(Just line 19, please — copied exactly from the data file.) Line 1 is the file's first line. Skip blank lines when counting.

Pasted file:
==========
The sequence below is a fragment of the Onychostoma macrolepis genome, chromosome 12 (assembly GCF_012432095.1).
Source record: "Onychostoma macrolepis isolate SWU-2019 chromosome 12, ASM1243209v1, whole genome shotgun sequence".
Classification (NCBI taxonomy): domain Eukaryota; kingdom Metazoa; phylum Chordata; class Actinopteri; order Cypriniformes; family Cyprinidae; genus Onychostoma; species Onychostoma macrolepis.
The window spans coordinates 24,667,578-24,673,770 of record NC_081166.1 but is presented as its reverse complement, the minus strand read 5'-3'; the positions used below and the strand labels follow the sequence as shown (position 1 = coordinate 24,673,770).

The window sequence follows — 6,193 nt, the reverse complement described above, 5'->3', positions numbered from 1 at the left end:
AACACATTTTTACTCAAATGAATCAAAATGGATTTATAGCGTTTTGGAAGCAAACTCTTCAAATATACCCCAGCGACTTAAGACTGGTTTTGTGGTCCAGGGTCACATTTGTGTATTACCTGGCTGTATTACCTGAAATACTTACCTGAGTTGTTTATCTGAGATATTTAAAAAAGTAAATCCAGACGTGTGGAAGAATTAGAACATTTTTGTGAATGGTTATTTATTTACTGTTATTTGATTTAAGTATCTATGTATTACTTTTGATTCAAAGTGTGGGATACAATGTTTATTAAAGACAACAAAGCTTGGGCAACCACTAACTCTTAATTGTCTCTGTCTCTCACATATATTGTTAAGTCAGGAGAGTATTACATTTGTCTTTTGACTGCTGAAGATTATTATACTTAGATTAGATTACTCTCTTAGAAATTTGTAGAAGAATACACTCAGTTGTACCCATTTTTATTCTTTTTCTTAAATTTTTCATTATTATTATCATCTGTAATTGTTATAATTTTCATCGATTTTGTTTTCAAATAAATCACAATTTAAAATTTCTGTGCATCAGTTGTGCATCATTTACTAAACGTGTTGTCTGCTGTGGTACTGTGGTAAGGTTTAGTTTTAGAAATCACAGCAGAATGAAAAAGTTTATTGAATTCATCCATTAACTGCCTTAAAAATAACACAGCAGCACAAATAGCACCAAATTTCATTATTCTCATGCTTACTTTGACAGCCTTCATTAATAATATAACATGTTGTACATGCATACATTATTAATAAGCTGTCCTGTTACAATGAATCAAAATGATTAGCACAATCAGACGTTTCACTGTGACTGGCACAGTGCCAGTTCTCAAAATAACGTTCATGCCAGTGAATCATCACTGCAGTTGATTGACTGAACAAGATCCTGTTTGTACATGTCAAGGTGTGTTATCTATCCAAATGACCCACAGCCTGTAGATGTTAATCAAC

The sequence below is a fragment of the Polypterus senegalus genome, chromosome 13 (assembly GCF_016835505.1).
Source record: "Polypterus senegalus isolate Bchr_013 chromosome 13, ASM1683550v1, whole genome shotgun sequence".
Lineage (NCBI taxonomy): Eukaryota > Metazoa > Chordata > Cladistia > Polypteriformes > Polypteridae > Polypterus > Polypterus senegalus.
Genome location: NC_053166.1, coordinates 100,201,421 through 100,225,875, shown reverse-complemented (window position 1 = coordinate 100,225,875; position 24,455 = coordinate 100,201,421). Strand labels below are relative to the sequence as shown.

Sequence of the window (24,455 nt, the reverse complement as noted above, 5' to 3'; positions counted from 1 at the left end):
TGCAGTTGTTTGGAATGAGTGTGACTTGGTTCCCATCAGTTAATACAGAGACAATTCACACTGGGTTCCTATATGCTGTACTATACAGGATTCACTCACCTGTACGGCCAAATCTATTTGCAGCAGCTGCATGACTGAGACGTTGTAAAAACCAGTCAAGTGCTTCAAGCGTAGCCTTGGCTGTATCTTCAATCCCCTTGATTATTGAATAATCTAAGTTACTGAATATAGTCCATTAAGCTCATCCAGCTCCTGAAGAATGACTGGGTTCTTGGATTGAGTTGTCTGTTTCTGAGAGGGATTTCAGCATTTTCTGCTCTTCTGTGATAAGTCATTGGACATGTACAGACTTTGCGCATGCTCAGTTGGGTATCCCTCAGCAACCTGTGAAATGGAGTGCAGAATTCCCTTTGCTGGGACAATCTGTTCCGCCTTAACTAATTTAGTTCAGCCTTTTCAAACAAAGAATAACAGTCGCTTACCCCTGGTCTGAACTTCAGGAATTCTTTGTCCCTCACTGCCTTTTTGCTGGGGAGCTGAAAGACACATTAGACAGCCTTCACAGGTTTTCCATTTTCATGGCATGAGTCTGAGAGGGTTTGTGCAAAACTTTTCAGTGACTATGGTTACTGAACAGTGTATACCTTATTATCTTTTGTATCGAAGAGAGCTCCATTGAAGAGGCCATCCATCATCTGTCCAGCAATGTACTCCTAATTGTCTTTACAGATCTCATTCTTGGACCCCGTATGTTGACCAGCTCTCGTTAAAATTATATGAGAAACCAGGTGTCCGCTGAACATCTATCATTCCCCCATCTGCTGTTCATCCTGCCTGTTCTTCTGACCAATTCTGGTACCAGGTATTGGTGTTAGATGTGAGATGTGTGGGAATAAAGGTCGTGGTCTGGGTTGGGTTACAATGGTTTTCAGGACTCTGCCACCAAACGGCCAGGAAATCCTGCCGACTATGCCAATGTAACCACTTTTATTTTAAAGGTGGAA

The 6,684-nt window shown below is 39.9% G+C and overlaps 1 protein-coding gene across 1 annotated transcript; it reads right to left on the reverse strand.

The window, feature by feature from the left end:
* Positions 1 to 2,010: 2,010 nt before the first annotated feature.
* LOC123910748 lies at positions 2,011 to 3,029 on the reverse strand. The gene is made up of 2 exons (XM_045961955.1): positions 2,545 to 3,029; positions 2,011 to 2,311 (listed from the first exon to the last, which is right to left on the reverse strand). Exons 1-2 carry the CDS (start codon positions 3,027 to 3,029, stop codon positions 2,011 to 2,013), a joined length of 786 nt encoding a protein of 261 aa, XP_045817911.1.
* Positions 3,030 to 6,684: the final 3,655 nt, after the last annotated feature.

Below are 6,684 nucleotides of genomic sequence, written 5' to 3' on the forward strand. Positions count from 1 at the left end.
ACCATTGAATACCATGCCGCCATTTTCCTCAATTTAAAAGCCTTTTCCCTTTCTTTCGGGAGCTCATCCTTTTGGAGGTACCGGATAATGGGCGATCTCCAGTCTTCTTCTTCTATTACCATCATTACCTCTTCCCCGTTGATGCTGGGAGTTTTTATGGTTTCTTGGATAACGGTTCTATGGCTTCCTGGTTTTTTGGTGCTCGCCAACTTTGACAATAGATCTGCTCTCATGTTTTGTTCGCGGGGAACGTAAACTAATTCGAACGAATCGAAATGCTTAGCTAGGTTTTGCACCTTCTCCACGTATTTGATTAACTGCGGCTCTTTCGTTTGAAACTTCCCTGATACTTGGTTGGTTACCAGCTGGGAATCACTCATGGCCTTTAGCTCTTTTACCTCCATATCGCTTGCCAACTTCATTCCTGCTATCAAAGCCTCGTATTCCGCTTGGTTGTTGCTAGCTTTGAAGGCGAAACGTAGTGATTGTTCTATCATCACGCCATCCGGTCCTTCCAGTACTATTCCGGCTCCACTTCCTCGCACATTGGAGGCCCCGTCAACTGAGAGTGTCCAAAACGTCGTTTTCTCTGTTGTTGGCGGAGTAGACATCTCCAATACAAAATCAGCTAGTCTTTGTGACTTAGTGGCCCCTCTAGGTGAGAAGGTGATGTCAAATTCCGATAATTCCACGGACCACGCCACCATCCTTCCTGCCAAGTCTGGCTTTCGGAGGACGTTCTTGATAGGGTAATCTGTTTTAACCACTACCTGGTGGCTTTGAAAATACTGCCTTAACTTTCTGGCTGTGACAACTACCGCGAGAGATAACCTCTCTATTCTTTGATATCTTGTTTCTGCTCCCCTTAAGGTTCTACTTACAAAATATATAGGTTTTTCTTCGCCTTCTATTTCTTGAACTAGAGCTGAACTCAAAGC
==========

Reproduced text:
ACCATTGAATACCATGCCGCCATTTTCCTCAATTTAAAAGCCTTTTCCCTTTCTTTCGGGAGCTCATCCTTTTGGAGGTACCGGATAATGGGCGATCTCCAGTCTTCTTCTTCTATTACCATCATTACCTCTTCCCCGTTGATGCTGGGAGTTTTTATGGTTTCTTGGATAACGGTTCTATGGCTTCCTGGTTTTTTGGTGCTCGCCAACTTTGACAATAGATCTGCTCTCATGTTTTGTTCGCGGGGAACGTAAACTAATTCGAACGAATCGAAATGCTTAGCTAGGTTTTGCACCTTCTCCACGTATTTGATTAACTGCGGCTCTTTCGTTTGAAACTTCCCTGATACTTGGTTGGTTACCAGCTGGGAATCACTCATGGCCTTTAGCTCTTTTACCTCCATATCGCTTGCCAACTTCATTCCTGCTATCAAAGCCTCGTATTCCGCTTGGTTGTTGCTAGCTTTGAAGGCGAAACGTAGTGATTGTTCTATCATCACGCCATCCGGTCCTTCCAGTACTATTCCGGCTCCACTTCCTCGCACATTGGAGGCCCCGTCAACTGAGAGTGTCCAAAACGTCGTTTTCTCTGTTGTTGGCGGAGTAGACATCTCCAATACAAAATCAGCTAGTCTTTGTGACTTAGTGGCCCCTCTAGGTGAGAAGGTGATGTCAAATTCCGATAATTCCACGGACCACGCCACCATCCTTCCTGCCAAGTCTGGCTTTCGGAGGACGTTCTTGATAGGGTAATCTGTTTTAACCACTACCTGGTGGCTTTGAAAATACTGCCTTAACTTTCTGGCTGTGACAACTACCGCGAGAGATAACCTCTCTATTCTTTGATATCTTGTTTCTGCTCCCCTTAAGGTTCTACTTACAAAATATATAGGTTTTTCTTCGCCTTCTATTTCTTGAACTAGAGCTGAACTCAAAGC